The RBWF holds an annual business and learning Conference every year and has done so since 1885, exceptions being 1914 and 1939. From 1885 to 1893 the conferences were held in Kilmarnock and after that date they were held at sites throughout the United kingdom and internationally.[5] In 2018 the conference was held in Irvine, Scotland and in 2019 it took place in Glasgow, Scotland. The Glynhill Hotel, Renfrew (near Glasgow Airport) is the venue for the Conference which will take place from 3 to 6 September 2020. The RBWF awards Honorary Life Memberships and certificates to recognise outstanding service and other contributions to the federation and to the furtherance of the memory of Robert Burns and his works.[8]

The Burns Chronicle[edit]

A 'Burns Chronicle' is issued every year and was first published by the Burns Federation in 1891. The Chronicle, contains current articles on Robert Burns and Scottish enlightenment and acts as a record of club activities with special editions issued for events such as the 2009 'Homecoming'.[10][11] Duncan McNaught was the second editor and held the post for 32 years. A regular 'Newsletter' is produced giving details of Burns Clubs and their activities, conferences, important visitors, publications, etc.[12] The majority of these have now been digitised and are available online.


The memorial to Highland Mary at Failford.

The RBWF is represented on Facebook, Twitter and has its own dedicated website.[13][8]


The federation has been actively involved with furthering knowledge of the Scottish Language Scots dialect, the memory of Robert Burns, his songs and poetry with primary, secondary and other school pupils since its inception.[14] A Schools Committee oversees and organises competitions and other events as do many individual Burns Clubs.[8]


The Robert Burns World Federation and local Burns Clubs help to maintain various Robert Burns linked sites such as the 'Trysting Tree' of Robert Burns's poem The Soldier's Return at Millmannoch and the Highland Mary and Robert Burns Memorial at Failford, both in Ayrshire. In 1933 John M. Hannah, owner of the Auchencruive Estate, gifted half an acre of the Leglen Wood to the federation which had erected a cairn as a memorial to Robert Burns and William Wallace.[8]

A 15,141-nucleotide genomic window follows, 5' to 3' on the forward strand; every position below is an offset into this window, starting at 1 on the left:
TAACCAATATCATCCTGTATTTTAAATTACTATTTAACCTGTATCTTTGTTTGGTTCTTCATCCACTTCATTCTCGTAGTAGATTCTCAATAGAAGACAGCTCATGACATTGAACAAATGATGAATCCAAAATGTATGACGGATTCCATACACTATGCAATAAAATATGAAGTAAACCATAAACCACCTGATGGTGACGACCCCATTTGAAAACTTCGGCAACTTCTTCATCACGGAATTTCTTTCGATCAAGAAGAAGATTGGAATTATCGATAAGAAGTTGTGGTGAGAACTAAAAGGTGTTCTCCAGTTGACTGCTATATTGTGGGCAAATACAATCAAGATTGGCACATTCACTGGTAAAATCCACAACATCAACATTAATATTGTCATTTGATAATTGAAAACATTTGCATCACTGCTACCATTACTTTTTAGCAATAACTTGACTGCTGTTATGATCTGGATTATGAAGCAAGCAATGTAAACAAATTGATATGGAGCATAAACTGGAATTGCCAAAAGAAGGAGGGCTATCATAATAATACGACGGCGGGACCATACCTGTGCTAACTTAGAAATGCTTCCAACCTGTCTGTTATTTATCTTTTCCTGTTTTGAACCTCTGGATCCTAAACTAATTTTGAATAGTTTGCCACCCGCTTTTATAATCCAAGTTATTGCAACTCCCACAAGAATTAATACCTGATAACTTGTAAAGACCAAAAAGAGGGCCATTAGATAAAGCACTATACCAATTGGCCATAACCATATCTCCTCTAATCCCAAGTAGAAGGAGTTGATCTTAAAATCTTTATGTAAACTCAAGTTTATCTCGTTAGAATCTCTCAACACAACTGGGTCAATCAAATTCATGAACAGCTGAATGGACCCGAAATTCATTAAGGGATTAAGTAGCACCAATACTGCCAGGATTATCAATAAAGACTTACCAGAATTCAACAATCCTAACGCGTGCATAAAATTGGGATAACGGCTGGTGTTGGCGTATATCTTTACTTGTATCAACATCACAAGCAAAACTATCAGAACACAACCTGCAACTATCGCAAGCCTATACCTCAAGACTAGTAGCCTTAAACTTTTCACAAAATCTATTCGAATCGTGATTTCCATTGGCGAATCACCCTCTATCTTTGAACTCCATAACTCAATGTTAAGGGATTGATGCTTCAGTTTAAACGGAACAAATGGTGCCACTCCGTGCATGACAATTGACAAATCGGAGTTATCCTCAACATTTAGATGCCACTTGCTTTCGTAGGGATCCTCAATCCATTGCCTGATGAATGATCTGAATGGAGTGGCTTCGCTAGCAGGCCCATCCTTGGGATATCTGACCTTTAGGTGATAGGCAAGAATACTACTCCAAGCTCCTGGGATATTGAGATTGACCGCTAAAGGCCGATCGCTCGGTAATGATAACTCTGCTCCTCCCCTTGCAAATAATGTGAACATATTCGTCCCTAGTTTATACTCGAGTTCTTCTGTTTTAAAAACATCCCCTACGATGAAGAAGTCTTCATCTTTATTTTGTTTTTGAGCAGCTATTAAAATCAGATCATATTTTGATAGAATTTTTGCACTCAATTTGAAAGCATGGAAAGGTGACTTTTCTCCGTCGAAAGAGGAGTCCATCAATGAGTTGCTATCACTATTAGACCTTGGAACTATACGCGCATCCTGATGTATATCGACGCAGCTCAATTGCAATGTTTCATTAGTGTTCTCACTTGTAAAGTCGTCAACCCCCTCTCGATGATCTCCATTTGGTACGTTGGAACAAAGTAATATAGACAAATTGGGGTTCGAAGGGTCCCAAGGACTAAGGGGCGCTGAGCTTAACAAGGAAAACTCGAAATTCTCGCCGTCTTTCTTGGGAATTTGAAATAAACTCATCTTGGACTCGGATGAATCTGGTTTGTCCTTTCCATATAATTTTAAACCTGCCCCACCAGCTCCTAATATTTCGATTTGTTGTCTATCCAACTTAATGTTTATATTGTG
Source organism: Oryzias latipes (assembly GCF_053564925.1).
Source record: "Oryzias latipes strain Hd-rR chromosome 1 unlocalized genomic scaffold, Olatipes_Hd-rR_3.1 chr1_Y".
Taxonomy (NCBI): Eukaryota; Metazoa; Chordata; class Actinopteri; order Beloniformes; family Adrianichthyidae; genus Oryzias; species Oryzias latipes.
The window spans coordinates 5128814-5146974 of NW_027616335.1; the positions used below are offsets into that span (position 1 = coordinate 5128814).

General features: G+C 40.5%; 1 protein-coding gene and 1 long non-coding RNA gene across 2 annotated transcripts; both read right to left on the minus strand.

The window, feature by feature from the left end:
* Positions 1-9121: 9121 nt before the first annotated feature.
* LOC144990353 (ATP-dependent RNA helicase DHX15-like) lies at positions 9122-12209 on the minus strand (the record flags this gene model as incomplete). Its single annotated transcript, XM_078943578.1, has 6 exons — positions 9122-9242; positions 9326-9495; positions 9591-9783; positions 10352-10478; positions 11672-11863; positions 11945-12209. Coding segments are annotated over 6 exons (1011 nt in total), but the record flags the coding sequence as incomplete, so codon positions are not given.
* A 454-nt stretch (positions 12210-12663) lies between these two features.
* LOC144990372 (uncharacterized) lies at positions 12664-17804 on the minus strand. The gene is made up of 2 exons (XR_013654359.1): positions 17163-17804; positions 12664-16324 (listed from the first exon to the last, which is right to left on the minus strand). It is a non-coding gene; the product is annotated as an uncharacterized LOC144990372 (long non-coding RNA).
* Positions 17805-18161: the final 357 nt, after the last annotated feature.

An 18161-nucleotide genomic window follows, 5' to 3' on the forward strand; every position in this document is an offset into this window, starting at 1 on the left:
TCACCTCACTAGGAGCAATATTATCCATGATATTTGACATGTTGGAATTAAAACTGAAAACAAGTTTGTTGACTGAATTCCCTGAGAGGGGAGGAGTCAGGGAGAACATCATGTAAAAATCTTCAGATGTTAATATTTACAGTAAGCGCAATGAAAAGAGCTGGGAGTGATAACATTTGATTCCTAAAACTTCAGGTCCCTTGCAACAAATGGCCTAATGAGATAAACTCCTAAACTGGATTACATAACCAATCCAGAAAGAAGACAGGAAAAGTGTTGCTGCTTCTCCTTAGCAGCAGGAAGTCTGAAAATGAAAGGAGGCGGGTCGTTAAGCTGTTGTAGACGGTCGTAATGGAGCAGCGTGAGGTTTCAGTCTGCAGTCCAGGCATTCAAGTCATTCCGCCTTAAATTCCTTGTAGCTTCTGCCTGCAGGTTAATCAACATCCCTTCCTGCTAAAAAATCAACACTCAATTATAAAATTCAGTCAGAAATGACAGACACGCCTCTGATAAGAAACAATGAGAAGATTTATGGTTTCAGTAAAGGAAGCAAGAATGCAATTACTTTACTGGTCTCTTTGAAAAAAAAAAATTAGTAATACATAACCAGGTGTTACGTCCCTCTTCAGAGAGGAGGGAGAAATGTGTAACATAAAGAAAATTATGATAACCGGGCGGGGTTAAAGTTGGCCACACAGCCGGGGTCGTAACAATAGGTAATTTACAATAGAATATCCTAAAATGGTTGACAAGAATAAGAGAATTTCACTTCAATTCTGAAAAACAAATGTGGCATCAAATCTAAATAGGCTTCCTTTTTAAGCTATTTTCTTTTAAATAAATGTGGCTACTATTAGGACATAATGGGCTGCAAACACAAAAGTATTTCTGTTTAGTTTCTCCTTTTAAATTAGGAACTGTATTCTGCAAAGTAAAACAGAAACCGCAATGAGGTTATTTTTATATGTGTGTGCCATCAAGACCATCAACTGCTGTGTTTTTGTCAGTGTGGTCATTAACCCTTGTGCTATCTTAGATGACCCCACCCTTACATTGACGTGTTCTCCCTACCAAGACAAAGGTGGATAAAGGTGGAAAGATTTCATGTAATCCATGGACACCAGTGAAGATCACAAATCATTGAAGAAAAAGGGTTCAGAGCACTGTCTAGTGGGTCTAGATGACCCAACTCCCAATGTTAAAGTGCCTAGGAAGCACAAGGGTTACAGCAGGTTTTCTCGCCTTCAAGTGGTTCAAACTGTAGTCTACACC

Since April 2014 the Federation has been involved in a campaign to have Prestwick Airport renamed "Robert Burns Airport".[15]

See also[edit]


  1. ^ a b c Robert Burns World Federation Retrieved : 2014-01-19
  2. ^ Monuments and Memorials to Robert Burns - London Statue. Accessed 5 December 2014
  3. ^ a b c The Grand Lodge of Scotland - Burns Federation
  4. ^ Burns Club of London website. Accessed 5 December 2014
  5. ^ a b Burns Chronicle and Club Directory, Page 89
  6. ^ Burns Chronicle and Club Directory, Page 129
  7. ^ Burns Chronicle and Club Directory, Page 104
  8. ^ a b c d e f RBWF Annual Conference Minutes, 2012
  9. ^ Burns in Scotland, page 45
  10. ^ Westwood (2009)
  11. ^ Burns Chronicle and Club Directory, Cover
  12. ^ RBWF Newsletter.
  13. ^ Robert Burns World Federation Accessed : 2015-01-04
  14. ^ Burns Chronicle and Club Directory, Page 101.
  15. ^ BBC News - "Plea to rename Prestwick Airport after poet Robert Burns", 1 April 2014. Accessed 5 December 2014
  • Mackay, James (2004). Burns. A Biography of Robert Burns. Darvel : Alloway Publishing. ISBN 0-907526-85-3.
  • Westwood, Peter J. Edit. (2010). Homecoming Burns Chronicle 2009. Robert Burns World Federation.
  • Burns in Scotland. Highlights of the National Burns Collection. (2004). Irvine : National Burns Collections Project.
  • Burns Chronicle and Club Directory. Second series : Volume XVI. (1941) Kilmarnock : The Burns Federation.
  • Robert Burns World Federation Conference (RBWF). 2012. Cairn Hotel, Harrogate.

External links[edit]